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I kept thinking it might be time to let them go, but one night I decided against that.  What to do?  I made a paper pattern of the section I decided to try patching, so I could make the patch go all the way onto the seams. Then I cut patch pieces from the leg of another pair of jeans.

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I now hold my grandmother’s pinking shears, so I decided to pink the edges of the patching.

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I am a slacker so I pinned them on and then tacked by machine.  I know that hand stitched patching can be a lovely thing, but I have tried it in this part of a pair of jeans and the stitching wore off on the outside!  And, the less obtrusive the better.  This is not a situation for the visible mending programme, though I am in favour of it, in general.

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I did some early stitching to hold the patch in place and then stitched around the perimeter. This was followed by a lot of straight stitching up and back again in the most worn sections.

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And–the finished item actually looks slightly better than the original did, with lots of machine stitching in grey–the colour that was the best match to the fabric at this stage in its decay. These jeans will never return to their prime and don’t need to look glorious.  That’s probably part of why I was prepared to do an epic mend: I love a low stakes project.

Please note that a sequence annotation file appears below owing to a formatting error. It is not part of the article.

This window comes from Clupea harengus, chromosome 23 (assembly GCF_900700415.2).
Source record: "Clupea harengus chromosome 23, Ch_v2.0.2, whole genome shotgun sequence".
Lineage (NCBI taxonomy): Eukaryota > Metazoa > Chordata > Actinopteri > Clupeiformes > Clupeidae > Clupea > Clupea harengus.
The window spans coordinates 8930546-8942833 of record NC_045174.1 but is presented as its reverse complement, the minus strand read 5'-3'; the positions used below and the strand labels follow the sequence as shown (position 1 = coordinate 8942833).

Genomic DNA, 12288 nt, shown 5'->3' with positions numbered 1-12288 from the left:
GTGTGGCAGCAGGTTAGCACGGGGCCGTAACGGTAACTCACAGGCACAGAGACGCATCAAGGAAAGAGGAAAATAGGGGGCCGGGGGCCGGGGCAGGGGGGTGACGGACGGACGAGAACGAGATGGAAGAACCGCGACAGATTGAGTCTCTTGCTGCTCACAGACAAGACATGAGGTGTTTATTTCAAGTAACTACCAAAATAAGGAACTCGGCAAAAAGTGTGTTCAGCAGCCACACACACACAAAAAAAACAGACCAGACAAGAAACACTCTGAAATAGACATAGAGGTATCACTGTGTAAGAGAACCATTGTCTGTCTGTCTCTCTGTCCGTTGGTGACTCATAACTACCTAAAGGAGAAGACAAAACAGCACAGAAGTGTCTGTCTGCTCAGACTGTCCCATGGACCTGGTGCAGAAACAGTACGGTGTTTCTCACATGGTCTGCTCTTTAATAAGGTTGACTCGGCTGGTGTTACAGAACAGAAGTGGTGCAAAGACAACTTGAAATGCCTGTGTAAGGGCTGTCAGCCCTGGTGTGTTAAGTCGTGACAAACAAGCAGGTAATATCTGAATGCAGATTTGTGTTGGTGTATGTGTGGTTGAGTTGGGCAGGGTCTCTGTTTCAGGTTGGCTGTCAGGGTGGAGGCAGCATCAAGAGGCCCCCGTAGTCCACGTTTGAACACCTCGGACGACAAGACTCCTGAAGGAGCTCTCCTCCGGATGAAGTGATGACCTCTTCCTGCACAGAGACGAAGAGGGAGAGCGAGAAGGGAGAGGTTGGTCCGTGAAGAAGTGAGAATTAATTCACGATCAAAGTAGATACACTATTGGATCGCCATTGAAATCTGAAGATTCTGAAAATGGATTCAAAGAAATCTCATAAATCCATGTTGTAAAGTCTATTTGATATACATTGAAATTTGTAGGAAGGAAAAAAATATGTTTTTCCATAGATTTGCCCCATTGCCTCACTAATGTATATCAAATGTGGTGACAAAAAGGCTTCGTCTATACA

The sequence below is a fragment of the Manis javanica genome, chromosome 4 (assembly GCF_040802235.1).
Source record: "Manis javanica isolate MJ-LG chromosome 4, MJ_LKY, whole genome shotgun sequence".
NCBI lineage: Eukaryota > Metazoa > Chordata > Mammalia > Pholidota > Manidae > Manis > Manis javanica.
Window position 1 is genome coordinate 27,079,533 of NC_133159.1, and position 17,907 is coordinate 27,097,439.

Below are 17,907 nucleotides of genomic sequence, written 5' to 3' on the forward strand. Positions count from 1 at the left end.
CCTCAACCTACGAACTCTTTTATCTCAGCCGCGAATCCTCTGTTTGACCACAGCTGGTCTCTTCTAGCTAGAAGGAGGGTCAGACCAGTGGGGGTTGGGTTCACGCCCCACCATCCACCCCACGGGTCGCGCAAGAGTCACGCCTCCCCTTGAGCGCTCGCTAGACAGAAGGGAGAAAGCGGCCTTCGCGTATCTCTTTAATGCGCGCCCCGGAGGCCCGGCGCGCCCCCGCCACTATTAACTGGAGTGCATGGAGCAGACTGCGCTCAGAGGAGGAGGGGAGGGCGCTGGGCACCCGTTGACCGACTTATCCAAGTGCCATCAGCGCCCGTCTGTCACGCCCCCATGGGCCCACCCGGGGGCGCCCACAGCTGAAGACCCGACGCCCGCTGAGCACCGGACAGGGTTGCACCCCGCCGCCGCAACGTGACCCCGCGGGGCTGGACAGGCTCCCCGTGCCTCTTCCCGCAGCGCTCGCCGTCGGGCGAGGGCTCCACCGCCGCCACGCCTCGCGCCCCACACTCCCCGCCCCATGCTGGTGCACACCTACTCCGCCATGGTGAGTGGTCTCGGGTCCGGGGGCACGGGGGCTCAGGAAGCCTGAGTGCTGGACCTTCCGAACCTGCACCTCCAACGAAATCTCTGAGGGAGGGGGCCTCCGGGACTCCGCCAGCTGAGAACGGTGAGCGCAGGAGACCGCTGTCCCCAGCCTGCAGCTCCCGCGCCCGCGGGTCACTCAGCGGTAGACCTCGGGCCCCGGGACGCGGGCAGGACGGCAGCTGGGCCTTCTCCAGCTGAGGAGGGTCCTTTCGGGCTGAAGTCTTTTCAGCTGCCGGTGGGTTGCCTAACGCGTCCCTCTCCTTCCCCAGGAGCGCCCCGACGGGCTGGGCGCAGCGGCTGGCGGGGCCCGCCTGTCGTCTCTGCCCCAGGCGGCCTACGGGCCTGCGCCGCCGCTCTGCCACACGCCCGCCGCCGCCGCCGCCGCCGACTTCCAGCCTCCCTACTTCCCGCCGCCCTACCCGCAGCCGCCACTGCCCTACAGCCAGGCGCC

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And now, we see how that wears! They will be back in the garden on the weekend for sure.

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Scrap patchwork bags

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The more sewing there is, the more scraps there are.  The more garments get cut up and converted into other things, the more bits and pieces of old clothing are lying around the place.  I notice there are waves of action around here.  Waves where things come apart–clothes get cut up ready to convert, dyeing creates new opportunities, fabrics come out of cupboards, sewing clothes creates leftover pieces of cloth… and then there are waves of coming together, sometimes driven by a sheer need to clean up and manage all those bits.

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Having made one round of bags with printed patches on them, I began to piece onto the remaining patches and to sew scraps together for linings.  Perfectly good pockets coming from clothes that have passed the point of no return (as garments of one kind) were sewn into bag linings for future use.  Eventually, they all came together into four lined bag bodies in search of straps, and all the pieces of old clothing and exhausted tablecloth that had been through one indigo vat or another started to come together as well.